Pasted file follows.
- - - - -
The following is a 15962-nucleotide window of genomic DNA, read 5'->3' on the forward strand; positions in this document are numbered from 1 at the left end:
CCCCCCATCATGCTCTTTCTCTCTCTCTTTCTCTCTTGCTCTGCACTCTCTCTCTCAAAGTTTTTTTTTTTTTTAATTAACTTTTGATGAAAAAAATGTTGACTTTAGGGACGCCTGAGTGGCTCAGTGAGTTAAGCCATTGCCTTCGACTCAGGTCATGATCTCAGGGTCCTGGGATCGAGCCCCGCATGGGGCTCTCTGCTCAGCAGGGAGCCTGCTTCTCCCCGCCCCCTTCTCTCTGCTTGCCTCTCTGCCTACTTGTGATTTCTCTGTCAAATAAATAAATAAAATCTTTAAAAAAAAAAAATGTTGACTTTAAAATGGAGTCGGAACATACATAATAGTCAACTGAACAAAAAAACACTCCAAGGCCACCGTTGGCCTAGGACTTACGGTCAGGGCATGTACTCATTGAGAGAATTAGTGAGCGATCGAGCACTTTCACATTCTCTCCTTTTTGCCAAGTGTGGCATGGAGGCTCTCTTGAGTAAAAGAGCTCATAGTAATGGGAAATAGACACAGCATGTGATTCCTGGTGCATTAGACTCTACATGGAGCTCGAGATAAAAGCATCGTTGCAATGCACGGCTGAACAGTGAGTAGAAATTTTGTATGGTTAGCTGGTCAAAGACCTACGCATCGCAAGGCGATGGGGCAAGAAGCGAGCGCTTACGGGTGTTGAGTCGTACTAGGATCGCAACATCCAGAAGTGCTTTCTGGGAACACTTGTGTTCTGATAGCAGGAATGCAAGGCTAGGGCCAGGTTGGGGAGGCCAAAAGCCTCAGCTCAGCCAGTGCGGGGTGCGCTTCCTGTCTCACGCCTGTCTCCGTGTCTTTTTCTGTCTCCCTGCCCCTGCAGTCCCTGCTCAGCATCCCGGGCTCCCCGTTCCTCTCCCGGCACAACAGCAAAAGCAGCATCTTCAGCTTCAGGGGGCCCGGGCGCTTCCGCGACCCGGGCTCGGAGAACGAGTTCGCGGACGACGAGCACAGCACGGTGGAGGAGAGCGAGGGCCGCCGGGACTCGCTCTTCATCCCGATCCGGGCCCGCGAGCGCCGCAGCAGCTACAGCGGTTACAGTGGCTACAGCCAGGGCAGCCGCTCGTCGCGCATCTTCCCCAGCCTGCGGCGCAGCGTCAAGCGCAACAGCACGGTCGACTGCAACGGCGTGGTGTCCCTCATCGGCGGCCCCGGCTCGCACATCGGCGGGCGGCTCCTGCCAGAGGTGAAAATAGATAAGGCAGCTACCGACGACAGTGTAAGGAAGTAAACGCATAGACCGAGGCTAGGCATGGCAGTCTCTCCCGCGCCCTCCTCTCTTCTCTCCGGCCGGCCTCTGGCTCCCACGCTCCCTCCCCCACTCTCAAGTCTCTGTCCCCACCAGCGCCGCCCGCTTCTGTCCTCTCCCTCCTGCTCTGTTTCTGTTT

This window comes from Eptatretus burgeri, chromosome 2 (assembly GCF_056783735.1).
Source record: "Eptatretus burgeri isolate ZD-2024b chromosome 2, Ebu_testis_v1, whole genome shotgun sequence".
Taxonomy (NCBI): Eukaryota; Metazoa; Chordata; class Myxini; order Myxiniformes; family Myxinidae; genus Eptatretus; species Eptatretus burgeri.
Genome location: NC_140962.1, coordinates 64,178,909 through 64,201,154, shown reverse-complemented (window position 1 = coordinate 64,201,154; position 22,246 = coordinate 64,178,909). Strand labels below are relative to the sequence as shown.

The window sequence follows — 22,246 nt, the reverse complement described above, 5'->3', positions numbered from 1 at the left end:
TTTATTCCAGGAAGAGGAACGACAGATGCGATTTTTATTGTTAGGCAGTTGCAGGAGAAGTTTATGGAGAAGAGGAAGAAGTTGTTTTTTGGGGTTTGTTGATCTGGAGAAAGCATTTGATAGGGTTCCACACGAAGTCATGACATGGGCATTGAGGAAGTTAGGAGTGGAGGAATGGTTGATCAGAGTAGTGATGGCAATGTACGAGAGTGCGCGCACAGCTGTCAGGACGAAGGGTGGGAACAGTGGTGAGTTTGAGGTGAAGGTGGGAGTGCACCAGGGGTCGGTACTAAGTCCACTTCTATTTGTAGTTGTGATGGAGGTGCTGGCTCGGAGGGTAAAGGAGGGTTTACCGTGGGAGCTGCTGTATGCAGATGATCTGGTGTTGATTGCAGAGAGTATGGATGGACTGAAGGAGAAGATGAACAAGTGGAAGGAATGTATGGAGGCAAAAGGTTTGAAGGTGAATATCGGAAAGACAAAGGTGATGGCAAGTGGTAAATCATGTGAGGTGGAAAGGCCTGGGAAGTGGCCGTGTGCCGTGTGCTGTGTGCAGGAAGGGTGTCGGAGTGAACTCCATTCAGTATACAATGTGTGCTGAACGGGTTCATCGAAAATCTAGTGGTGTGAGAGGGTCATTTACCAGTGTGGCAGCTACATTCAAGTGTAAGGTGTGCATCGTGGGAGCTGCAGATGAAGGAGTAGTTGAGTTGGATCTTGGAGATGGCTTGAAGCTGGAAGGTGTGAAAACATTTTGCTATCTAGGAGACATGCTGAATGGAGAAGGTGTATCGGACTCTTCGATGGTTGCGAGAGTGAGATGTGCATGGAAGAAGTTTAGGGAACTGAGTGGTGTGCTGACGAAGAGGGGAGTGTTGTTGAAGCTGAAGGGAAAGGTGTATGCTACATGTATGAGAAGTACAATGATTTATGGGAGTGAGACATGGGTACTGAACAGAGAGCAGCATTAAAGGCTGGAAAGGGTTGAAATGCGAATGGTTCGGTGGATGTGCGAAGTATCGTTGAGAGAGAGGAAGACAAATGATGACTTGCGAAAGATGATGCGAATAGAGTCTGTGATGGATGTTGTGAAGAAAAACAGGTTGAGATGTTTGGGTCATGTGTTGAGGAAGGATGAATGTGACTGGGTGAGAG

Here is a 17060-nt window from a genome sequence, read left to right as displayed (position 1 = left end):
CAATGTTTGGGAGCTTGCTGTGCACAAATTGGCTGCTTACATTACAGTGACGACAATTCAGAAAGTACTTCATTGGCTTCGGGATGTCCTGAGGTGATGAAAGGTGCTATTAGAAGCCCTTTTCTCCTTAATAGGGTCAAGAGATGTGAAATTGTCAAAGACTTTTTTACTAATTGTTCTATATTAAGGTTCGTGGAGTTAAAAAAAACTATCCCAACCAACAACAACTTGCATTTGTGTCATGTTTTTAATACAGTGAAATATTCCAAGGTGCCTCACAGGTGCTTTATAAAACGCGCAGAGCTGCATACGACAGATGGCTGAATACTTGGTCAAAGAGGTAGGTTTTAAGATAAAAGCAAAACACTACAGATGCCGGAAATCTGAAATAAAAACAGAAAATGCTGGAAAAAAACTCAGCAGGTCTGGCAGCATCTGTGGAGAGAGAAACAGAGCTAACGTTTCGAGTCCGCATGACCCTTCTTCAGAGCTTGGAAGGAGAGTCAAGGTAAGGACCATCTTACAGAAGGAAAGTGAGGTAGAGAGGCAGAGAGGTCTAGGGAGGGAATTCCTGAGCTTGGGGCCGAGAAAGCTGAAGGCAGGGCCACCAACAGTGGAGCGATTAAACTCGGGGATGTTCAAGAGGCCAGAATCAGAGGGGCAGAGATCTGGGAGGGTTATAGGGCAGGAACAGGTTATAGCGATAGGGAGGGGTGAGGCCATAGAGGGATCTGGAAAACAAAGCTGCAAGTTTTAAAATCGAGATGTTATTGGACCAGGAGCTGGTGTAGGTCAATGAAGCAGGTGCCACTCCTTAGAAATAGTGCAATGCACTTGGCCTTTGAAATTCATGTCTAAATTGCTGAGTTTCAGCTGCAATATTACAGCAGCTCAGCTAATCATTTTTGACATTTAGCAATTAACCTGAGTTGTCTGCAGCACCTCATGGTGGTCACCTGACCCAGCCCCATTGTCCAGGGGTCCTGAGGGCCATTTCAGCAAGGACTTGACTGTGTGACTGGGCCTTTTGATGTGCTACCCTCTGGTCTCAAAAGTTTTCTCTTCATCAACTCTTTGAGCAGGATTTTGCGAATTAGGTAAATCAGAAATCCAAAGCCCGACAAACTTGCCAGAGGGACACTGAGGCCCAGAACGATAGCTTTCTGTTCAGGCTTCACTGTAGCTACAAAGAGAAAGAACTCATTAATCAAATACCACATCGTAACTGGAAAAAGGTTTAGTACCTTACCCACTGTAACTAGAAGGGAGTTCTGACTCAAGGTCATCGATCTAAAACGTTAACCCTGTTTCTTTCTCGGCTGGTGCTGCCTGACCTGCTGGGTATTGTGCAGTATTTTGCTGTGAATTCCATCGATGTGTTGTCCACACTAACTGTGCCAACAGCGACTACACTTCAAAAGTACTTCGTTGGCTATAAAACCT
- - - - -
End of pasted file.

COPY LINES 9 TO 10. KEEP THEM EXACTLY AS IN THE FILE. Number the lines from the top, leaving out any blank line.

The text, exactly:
Here is a 17060-nt window from a genome sequence, read left to right as displayed (position 1 = left end):
CAATGTTTGGGAGCTTGCTGTGCACAAATTGGCTGCTTACATTACAGTGACGACAATTCAGAAAGTACTTCATTGGCTTCGGGATGTCCTGAGGTGATGAAAGGTGCTATTAGAAGCCCTTTTCTCCTTAATAGGGTCAAGAGATGTGAAATTGTCAAAGACTTTTTTACTAATTGTTCTATATTAAGGTTCGTGGAGTTAAAAAAAACTATCCCAACCAACAACAACTTGCATTTGTGTCATGTTTTTAATACAGTGAAATATTCCAAGGTGCCTCACAGGTGCTTTATAAAACGCGCAGAGCTGCATACGACAGATGGCTGAATACTTGGTCAAAGAGGTAGGTTTTAAGATAAAAGCAAAACACTACAGATGCCGGAAATCTGAAATAAAAACAGAAAATGCTGGAAAAAAACTCAGCAGGTCTGGCAGCATCTGTGGAGAGAGAAACAGAGCTAACGTTTCGAGTCCGCATGACCCTTCTTCAGAGCTTGGAAGGAGAGTCAAGGTAAGGACCATCTTACAGAAGGAAAGTGAGGTAGAGAGGCAGAGAGGTCTAGGGAGGGAATTCCTGAGCTTGGGGCCGAGAAAGCTGAAGGCAGGGCCACCAACAGTGGAGCGATTAAACTCGGGGATGTTCAAGAGGCCAGAATCAGAGGGGCAGAGATCTGGGAGGGTTATAGGGCAGGAACAGGTTATAGCGATAGGGAGGGGTGAGGCCATAGAGGGATCTGGAAAACAAAGCTGCAAGTTTTAAAATCGAGATGTTATTGGACCAGGAGCTGGTGTAGGTCAATGAAGCAGGTGCCACTCCTTAGAAATAGTGCAATGCACTTGGCCTTTGAAATTCATGTCTAAATTGCTGAGTTTCAGCTGCAATATTACAGCAGCTCAGCTAATCATTTTTGACATTTAGCAATTAACCTGAGTTGTCTGCAGCACCTCATGGTGGTCACCTGACCCAGCCCCATTGTCCAGGGGTCCTGAGGGCCATTTCAGCAAGGACTTGACTGTGTGACTGGGCCTTTTGATGTGCTACCCTCTGGTCTCAAAAGTTTTCTCTTCATCAACTCTTTGAGCAGGATTTTGCGAATTAGGTAAATCAGAAATCCAAAGCCCGACAAACTTGCCAGAGGGACACTGAGGCCCAGAACGATAGCTTTCTGTTCAGGCTTCACTGTAGCTACAAAGAGAAAGAACTCATTAATCAAATACCACATCGTAACTGGAAAAAGGTTTAGTACCTTACCCACTGTAACTAGAAGGGAGTTCTGACTCAAGGTCATCGATCTAAAACGTTAACCCTGTTTCTTTCTCGGCTGGTGCTGCCTGACCTGCTGGGTATTGTGCAGTATTTTGCTGTGAATTCCATCGATGTGTTGTCCACACTAACTGTGCCAACAGCGACTACACTTCAAAAGTACTTCGTTGGCTATAAAACCT